ACE American Insurance Company et al v. Walters et al, No. 4:2012cv00442 - Document 36 (S.D. Tex. 2013)

Court Description: MEMORANDUM AND OPINION entered: The Board's decision is affirmed. This case is dismissed, with prejudice. Order of dismissal to follow. (Signed by Judge Lee H Rosenthal) Parties notified.(leddins, )
Download PDF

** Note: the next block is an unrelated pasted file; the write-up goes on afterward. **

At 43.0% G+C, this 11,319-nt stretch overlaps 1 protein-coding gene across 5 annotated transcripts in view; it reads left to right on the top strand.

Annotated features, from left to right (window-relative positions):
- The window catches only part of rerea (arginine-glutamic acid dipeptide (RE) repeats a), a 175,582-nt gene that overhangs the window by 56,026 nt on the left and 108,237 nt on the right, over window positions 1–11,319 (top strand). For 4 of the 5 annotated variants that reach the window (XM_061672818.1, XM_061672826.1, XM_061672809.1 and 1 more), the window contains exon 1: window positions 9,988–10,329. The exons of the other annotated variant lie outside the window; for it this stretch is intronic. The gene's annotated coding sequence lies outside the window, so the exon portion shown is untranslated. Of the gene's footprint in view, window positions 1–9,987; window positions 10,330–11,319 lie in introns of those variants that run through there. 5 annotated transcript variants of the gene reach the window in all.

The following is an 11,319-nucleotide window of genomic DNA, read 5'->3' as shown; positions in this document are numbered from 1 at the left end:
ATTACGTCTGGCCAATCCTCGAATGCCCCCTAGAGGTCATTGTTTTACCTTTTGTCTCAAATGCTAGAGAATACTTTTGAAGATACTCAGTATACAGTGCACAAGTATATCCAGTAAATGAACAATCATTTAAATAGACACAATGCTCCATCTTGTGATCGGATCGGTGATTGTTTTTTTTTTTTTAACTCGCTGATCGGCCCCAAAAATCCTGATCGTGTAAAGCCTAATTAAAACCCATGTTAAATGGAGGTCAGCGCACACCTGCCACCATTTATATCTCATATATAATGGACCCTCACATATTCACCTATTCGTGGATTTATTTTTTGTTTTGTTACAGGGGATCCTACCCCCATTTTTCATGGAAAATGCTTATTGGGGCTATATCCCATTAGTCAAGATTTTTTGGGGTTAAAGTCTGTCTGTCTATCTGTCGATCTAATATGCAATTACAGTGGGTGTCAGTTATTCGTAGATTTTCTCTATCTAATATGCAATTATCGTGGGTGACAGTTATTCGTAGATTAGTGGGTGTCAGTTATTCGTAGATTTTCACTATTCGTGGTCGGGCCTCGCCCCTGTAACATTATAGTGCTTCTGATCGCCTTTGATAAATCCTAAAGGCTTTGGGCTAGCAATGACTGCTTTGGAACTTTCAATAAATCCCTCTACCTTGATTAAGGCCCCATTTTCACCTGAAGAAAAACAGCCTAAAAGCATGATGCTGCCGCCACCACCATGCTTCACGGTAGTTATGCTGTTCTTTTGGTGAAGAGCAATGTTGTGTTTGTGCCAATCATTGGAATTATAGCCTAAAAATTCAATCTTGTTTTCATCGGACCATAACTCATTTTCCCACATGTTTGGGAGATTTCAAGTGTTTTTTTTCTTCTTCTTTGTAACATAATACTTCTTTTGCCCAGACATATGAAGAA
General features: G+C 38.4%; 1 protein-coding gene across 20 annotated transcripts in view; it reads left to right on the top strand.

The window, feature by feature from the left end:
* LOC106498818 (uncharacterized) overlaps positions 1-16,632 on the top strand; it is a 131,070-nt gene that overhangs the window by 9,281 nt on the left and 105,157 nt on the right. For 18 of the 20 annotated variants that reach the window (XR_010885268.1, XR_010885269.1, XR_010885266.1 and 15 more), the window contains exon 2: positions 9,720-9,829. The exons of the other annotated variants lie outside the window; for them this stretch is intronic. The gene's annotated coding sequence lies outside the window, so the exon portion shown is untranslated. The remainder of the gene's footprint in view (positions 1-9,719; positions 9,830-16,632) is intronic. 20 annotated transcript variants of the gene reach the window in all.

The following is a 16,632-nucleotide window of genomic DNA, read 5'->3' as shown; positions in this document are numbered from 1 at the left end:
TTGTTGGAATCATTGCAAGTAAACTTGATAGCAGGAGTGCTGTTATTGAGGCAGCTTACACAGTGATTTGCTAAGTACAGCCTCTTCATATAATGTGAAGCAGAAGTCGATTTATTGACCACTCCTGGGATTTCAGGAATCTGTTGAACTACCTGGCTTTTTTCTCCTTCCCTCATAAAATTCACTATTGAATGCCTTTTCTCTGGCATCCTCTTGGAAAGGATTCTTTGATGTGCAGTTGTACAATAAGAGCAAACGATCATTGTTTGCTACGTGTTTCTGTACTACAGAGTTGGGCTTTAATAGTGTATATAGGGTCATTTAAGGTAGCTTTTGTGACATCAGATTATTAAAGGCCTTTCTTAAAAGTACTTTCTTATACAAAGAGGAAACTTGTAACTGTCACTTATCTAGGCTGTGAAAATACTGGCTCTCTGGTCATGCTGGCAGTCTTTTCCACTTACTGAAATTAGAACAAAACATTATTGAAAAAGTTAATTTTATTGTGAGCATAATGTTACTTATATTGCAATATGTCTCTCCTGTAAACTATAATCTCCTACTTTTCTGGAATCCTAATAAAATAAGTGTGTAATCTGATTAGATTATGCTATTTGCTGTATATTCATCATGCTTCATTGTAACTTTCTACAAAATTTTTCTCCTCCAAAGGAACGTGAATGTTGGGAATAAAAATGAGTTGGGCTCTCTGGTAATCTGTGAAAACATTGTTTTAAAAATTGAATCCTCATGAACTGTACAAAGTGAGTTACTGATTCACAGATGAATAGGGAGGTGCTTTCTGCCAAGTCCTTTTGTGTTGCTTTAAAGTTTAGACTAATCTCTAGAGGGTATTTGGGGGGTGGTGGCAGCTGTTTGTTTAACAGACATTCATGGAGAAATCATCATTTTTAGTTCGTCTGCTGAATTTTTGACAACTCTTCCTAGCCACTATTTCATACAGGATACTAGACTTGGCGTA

ACE American Insurance Company et al v. Walters et al Doc. 36 IN THE UNITED STATES DISTRICT COURT FOR THE SOUTHERN DISTRICT OF TEXAS HOUSTON DIVISION ACE AMERICAN INSURANCE COMPANY, et al., Petitioners, VS. DALLAN WALTERS, et al., Respondents. § § § § § § § § § § CIVIL ACTION NO. H-12-442 MEMORANDUM AND OPINION This is a review of the Benefits Review Board s claim determination under the Longshore and Harbor Workers Compensation Act (LHWCA), 33 U.S.C. §§ 901 950. The Board affirmed the administrative law judge s decision awarding Dallan Walters compensation for permanent total disability and medical benefits from October 26, 2007 to the present and into the future. Walters s claim arose from a back injury. The compensation awarded corresponded to Walters s average weekly wage of $1,522.23. In this appeal, Walters s former employer, L-3 Communications/Vertex Aerospace (L-3), and its insurance carrier, ACE American Insurance Co., argue that the ALJ and the Board misinterpreted and misapplied the law governing the liability of a second employer for an injury that first arose while the claimant was working for an LHWCA employer. The petitioners claim that Walters s current disability resulted from a second, new injury in 2007, when he was working for Duit Construction in the United States and was not covered by the LHWCA; that the 2007 injury was not caused by the 2005 injury sustained while Walters was working overseas for L-3, which was a LHWCA employer; and that as a result, the Board decision affirming the ALJ s award of permanent total disability compensation and medical benefits was not supported by substantial evidence or by correct legal principles. The respondents, Walters and the Director of the Office of Workers Compensation Programs, argue that the Board and the ALJ applied a proper legal standard to the evidence in the record in holding L-3 liable for Walters s disability and that substantial evidence supports that holding. Based on the briefs, the record, and the applicable law, this court affirms the Board s decision affirming the ALJ s award. The reasons are explained in detail below. I. Background The evidence shows that Walters first injured his back on May 29, 2005 while working. His job was performing heavy-wheel maintenance and installing armor on vehicles in Kuwait. The injury happened while Walters was removing a hub from a truck. Walters continued working in the same job in Kuwait on a modified-duty basis until August 17, 2005, when he returned to the United States for treatment for back pain. Dr. Craven diagnosed Walters with disc herniation and degeneration at the L5 S1 vertebrae. On September 9, 2005, Dr. Craven performed a discectomy and fusion surgery. After receiving a medical release with permanent lifting restrictions of 75 pounds occasionally and 50 pounds frequently, in August 2006, Walters tried to go back to work for the same employer in Kuwait. He was told that no work was available at the time. Walters continued to see Dr. Craven with complaints of back catches, the term Walters used to describe episodes of pain and soreness in his back and leg that could occur doing everyday activities such as watching television. Dr. Craven did not change Walters s work status or modify the lifting restrictions during this period. 2 In February 2007, Walters began working with Duit Construction as a supervisor or lead mechanic in field maintenance. He worked between 60 to 84 hours per week. On September 12, 2007, Walters experienced a back catch episode. He was working for Duit when it happened, but testified that the work he was doing at the time was not physically difficult. The catch happened when Walters rolled over as he was working under a vehicle. On September 17, 2007, Walters went to see Dr. Craven, who placed him on light duty with a ten-pound lifting restriction. Walters worked for Duit until October 25, 2007, when his employment was terminated, in part due to his back problems. He has not been gainfully employed since he left Duit. During that period, he applied for and received full social security disability benefits. The issue is whether L-3 is liable under the LHWCA for Walters s disability, which began in 2007 while Walters was working for Duit, because Walters had first injured his back and had surgery while working for L-3 in 2005. II. The ALJ and Board Decision and Order Section 20(a) of the LHWCA, 33 U.S.C. §920(a), gives the claimant a presumption that the disability alleged is causally related to his employment if the claimant meets a prima facie burden of proving that he suffered a harm and that an accident occurred or working conditions existed that could have caused the harm alleged. See, e.g., Gooden v. Dir., Office of Worker s Comp. Programs, 135 F.3d 1066, 1068 (5th Cir. 1998).1 The ALJ found that Walters had made the prima facie 1 Section 20(a) provides in pertinent part that [i]n any proceeding for the enforcement of a claim for compensation under this chapter it shall be presumed, in the absence of substantial evidence to the contrary [that] the claim comes within the provisions of this chapter. 33 U.S.C. § 920(a). Courts have read this to mean that there is a presumption that the injury is causally related to the worker s employment if the worker makes a prima facie showing of causation. A prima facie showing of causation consists of evidence that (1) an injury was suffered, and (2) the injury occurred in the course of employment or was caused, aggravated, or accelerated by conditions at the 3 showing and applied the presumption that Walters s current back condition was causally related to the initial 2005 work-related injury. The ALJ found that L-3 had not rebutted the presumption by producing substantial countervailing evidence that the work-related incident had not caused the condition. Alternatively, the ALJ ruled that even assuming that L-3 had rebutted the presumption, Walters had established that his present back condition was causally related to his initial workrelated injury. The ALJ found that Walters s employment with Duit from February 25 through October 25, 2007 was suitable alternate employment, and that Walters experienced no loss in wageearning capacity during this time. The ALJ found that Walters has been totally disabled since October 25, 2007 and awarded the following compensation: temporary total disability from August 17, 2005 through August 10, 2006; permanent total disability from August 11, 2006 through February 24, 2007; and permanent total disability from October 26, 2007 and continuing, as well as medical benefits. On appeal to the Board, L-3 challenged the award only for the time after Walters s employment at Duit ended. The Board affirmed the ALJ s decision, rejecting both sides contentions of error. This appeal followed. III. The Legal Standards A. The Standard of Review A federal court conducts a de novo review of the Board s rulings of law. Pool Co. v. Cooper, 274 F.3d 173, 177 (5th Cir. 2001) (citations omitted). But the court applies Skidmore deference to the Director s interpretations of the LHWCA. . . . Under this approach, the amount of work place. Ortco Contractors, Inc. v. Charpentier, 332 F.3d 283, 287 (5th Cir. 2003). Once an employee makes a prima facie case, it is the employer s burden to rebut it by substantial evidence to the contrary. Nabors Offshore Drilling Inc. v. Smoot, 248 F. App x 573, 575 (5th Cir. 2007). 4 deference owed the Director s interpretation will depend upon the thoroughness evident in its consideration, the validity of its reasoning, its consistency with earlier and later pronouncements, and all those factors which give it power to persuade, if lacking power to control. Avondale Indus., Inc. v. Alario, 355 F.3d 848, 851 (5th Cir. 2003) (quoting United States v. Mead Corp., 533 U.S. 218, 228 (2001) (quoting Skidmore v. Swift & Co., 323 U.S. 134, 140 (1944))); Carey v. Ormet Primary Aluminum Corp., 627 F.3d 979, 982 (5th Cir. 2010). On factual questions, the ALJ s findings are conclusive if supported by substantial evidence in the record considered as a whole. LHWCA § 21(b)(3), 33 U.S.C. § 921(b)(3). The reviewing court cannot decide based on credibility of witnesses giving conflicting testimony or based on an evaluation of the relative weight of conflicting evidence or inferences. See La. Ins. Guar. Ass n v. Dir, Office of Workers Comp. Programs, 614 F.3d 179, 185 (5th Cir. 2010) ( As for findings of fact, we have repeatedly acknowledged that the ALJ, as sole factfinder, is entitled to consider all credibility inferences [and the ALJ s] selection among inferences is conclusive if supported by the evidence and the law. (alteration in original) (quoting Mendoza v. Marine Pers. Co., 46 F.3d 498, 500 (5th Cir. 1995))). B. Causation The LHWCA provides for compensation to be paid to an employee who suffers an accidental injury or death that arises out of and in the course of employment. 33 U.S.C. §§ 902(2), 903. The test is one of causation in fact whether the employment caused the injury. Shell Offshore, Inc. v. Director, Office of Worker s Compensation Programs, 122 F.3d 312, 316 (5th Cir. 1997); Bludworth Shipyard, Inc. v. Lira, 700 F.2d 1046, 1049 50 (5th Cir. 1983). The tort concept of proximate cause is generally not applicable in the LHWCA setting. Shell Offshore, 122 F.3d at 316; Bludworth Shipyard, 700 F.2d at 1050. Proximate-cause analysis in a typical tort case focuses on 5 whether a party should be held legally responsible for remote consequences of his acts. The inquiry under the LHWCA is much narrower. The court s sole function is to determine whether the injury ar[ose] out of the employment. Once causation in fact is established, with only a few exceptions, the court s function ends. Bludworth Shipyard, 700 F.2d at 1050. The allegation of a supervening, independent cause of the claimed injury is one such exception. Shell Offshore, 122 F.3d at 316; Bludworth Shipyard, 700 F.2d at 1050. If an employee shows that he was injured in a work-related accident, then he benefits from a presumption that the LHWCA covers his injury. See 33 U.S.C. § 920(a). The burden of proof then shifts to the employer to present substantial evidence rebutting the presumption that the claimant s injury was work-related. If the employer successfully rebuts the presumption, the ALJ examines the evidence as a whole to determine whether the injury is work-related. Shell Offshore, 122 F.3d at 316. This case presents the recurring problem of how the LHWCA allocates an employer s liability for a disability resulting from cumulative traumas over time. The specific facts involve an employee who had a nondisabling injury while working for an employer covered by the LHWCA, then became disabled after an injury sustained while working for a different employer not covered by the statute. This circuit has articulated somewhat different standards as to what is a supervening cause that would allow the first employer to escape liability for disability compensation when the subsequent injury occurs either outside employment or during employment for an employer not covered by the LHWCA. See Bludworth, 700 F.2d at 1050 (noting the tension between two standards articulated in two Fifth Circuit cases); see also Atl. Marine, Inc. v. Bruce, 661 F.2d 898, 901 n.5 (5th Cir. 1981) (same). 6 The initial supervening-cause standard was stated in Voris v. Texas Employers Insurance Ass n, 190 F.2d 929 (5th Cir. 1951). That case held that a supervening cause was an influence originating entirely outside of employment that overpowered and nullified the initial injury. Id. at 934 ( There must, however, under the Act, be some connection between the death [or injury] and the employment, and the causal effect attributable to the employment must not have been overpowered and nullified by influences originating entirely outside the employment. ). Subsequently, in Mississippi Coast Marine v. Bosarge, 637 F.2d 994 (5th Cir.), modified on other grounds and reh g denied, 657 F.2d 665 (5th Cir. 1981), another panel held without discussing Voris that a simple worsening could give rise to a supervening cause. A subsequent injury is compensable if it is the direct and natural result of a compensable primary injury, as long as the subsequent progression of the condition is not shown to have been worsened by an independent cause. Id. at 1000. In Shell Offshore, the court held that because [t]he rule in this Circuit is that only an en banc court can overrule or change what a previous panel has held, the Voris standard cannot have evolved into the second . . . standard stated in Borsarge. 122 F.3d at 316; see also Lake Charles Food Prods., L.L.C. v. Broussard, 288 F. App x 949, 951 (5th Cir. 2008) ( Voris controls to the extent it conflicts with Bosarge on the facts of this case. ). In Shell Offshore, the court did not need to decide which standard was the operative one. The court affirmed the award of compensation because the facts in th[e] record do not meet either standard for supervening cause. Id.; see also Lake Charles, 288 F. App x at 951 52 (holding that a May 2004 car wreck was not a supervening cause that could cut off the employer s obligation to pay compensation for an October 2003 workplace injury). The first and more stringent standard holds the first employer liable for the disability unless 7 the first employer shows that the subsequent injury originated entirely outside of the first employment and effectively overpowered and nullified the initial injury. Voris, 190 F.2d at 934. If the first injury was work-related and the second injury exacerbated or aggravated it but did not overpower and nullify it, the first employer is liable. Id. The second and less demanding standard would allow the first employer to escape liability if the subsequent event merely worsens the initial injury. Bosarge, 637 F.2d at 1000. The evidence in the record is examined under these standards. III. Analysis L-3 relies heavily on deposition testimony from Dr. Craven, Walters s treating physician and the only medical expert who testified before the ALJ. Dr. Cravens testified in his deposition as follows: Q. (by Mr. Flicker) The fact is that you dropped him from 75 pounds in August of 06? A. (by Dr. Craven) Right, to 50 pounds. Q. I guess you said you dropped him to 50 pounds in the Wal-Mart incident, and then you dropped him to 10 pounds. But was that 10 pounds based on an FCE? A. No. That was based on, you know, essentially a new injury or a reaggravation, you know, that occurred on September Q. September 12 or 10 or whatever it is? A. Yeah. So that was him coming to the office, you know, on September 17th with a five-day history of, you know, tweaking his back at work, having back and leg pain, you know. At this point, let s, like I said, put you on light duty, give you some time, give you some meds, hopefully you ll be better, comes back three weeks later not better, recommend MRI. .... 8 Q. (by Mr. Flicker) Okay. But as far as you saw, he was on the job stateside September of 2007, while he s on the job in the course of his employment doing his job functions he has something happen to him, and as a consequence of that, you find that he has significantly increased pain and significantly increased limitations, correct? A. (by Dr. Craven) Correct. Q. Again, again in the normal course you would find that to be a partially related new event for a new injury for this guy, wouldn t you? A. Well, again, that was my impression, you know. .... Q. (by Mr. Flicker) If I said that under the Federal law an exacerbation or an aggravation of an old injury is considered a new injury or a flare-up of pain is considered a new injury, if you accept that as the state or federal of this federal law we are dealing with here, would you say that what happened to him qualifies as a new injury? A. (by Dr. Craven) Well, I you know, again, that was my impression. .... Q. (by Mr. Flicker) But go ahead, how could it not be? A. (by Dr. Craven) Again, I don t know your guidelines exactly, but an aggravation based on what you read earlier sounds like an aggravation is a new injury. So kind of based on what you read, it sounds like a new injury, you know. (Docket Entry No. 19, at 17 18 (emphasis in original) (citations omitted)). L-3 argues that, in light of this testimony, it was completely nonsensical and without support in the evidentiary record to hold that Walters did not suffer a new injury on September 12, 2007, while working for a stateside employer, causing his disability and relieving L-3 of statutory responsibility for disability compensation. (Id. at 17). Dr. Craven did not, however, testify that the 2005 injury Walters received (while working 9 for L-3) was irrelevant to the disability effect of the second injury. Dr. Craven testified that, given way L-3 s lawyer defined new injury, the 2007 injury Walters received (while working for Duit), was a new injury. The definition of a new injury included an exacerbation or aggravation of an existing injury. The case law is clear that a second injury that exacerbates or aggravates an earlier injury need not be a supervening cause of disability resulting from the second injury. See Voris, 90 F.2d at 934. The ALJ found that the first injury was caused by a work-related event during the period Walters worked for L-3 and that, even assuming L-3 had rebutted the presumption that Walters s later back condition was causally related to that first injury, Walters had established the causal relationship. Substantial evidence in the record shows that the initial, 2005 injury resulted in back surgery. Even before Walters had a back catch when he rolled over under the vehicle while working for Duit in 2007, he was experiencing back catches episodes of pain triggered by such innocuous activities as sitting, walking, or watching television. Before the 2007 incident, Walters had continued to seek medical treatment for his episodes of back pain episodes that followed, and were caused by, the 2005 injury. Rolling over under the vehicle in 2007 did not overpower and nullify the 2005 work-related back injury. This finding is supported by substantial evidence. L-3 s argument would find more support in both the record and the law under the worsening standard used in Bosarge, 637 F.2d at 1000. But the Fifth Circuit has held that similar aggravation or exacerbation of an existing injury does not qualify as the type of worsening that would give rise to a supervening cause. Shell Offshore, 122 F.3d at 316. In Shell Offshore, the claimant had a back injury but was not disabled. He later injured his back again while assembling a swing set. The claimant did not need to seek medical aid until after the second injury. Shell 10 claimed that, under the worsening standard, it should not be held liable for the disability following the second injury. The Shell Offshore court held that even with the evidence that no medical attention was required until after the swing-set injury, that injury was not a supervening cause of the disability. The evidence showed that the claimant was having trouble completing certain tasks even before he assembled the swing set. The evidence also showed that assembling the swing set was not an abnormal activity for one with back pain, because it was light and required little exertion. Id. Walters, unlike the claimant in Shell Offshore, sought medical aid for back problems after the first injury and before the second. The evidence also showed that Walters was injured while rolling over, a normal act that did not require either heavy exertion or lifting. The record supports the ALJ s decision that, at most, the 2007 injury exacerbated or aggravated the 2005 injury; the second injury did not worsen Walters s condition. The 2007 injury was not a supervening or intervening cause of the disability under Voris or Shell Offshore. L-3 was properly held liable for the compensation award. IV. Conclusion The Board s decision is affirmed. This case is dismissed, with prejudice. SIGNED on June 20, 2013, at Houston, Texas. ______________________________________ Lee H. Rosenthal United States District Judge 11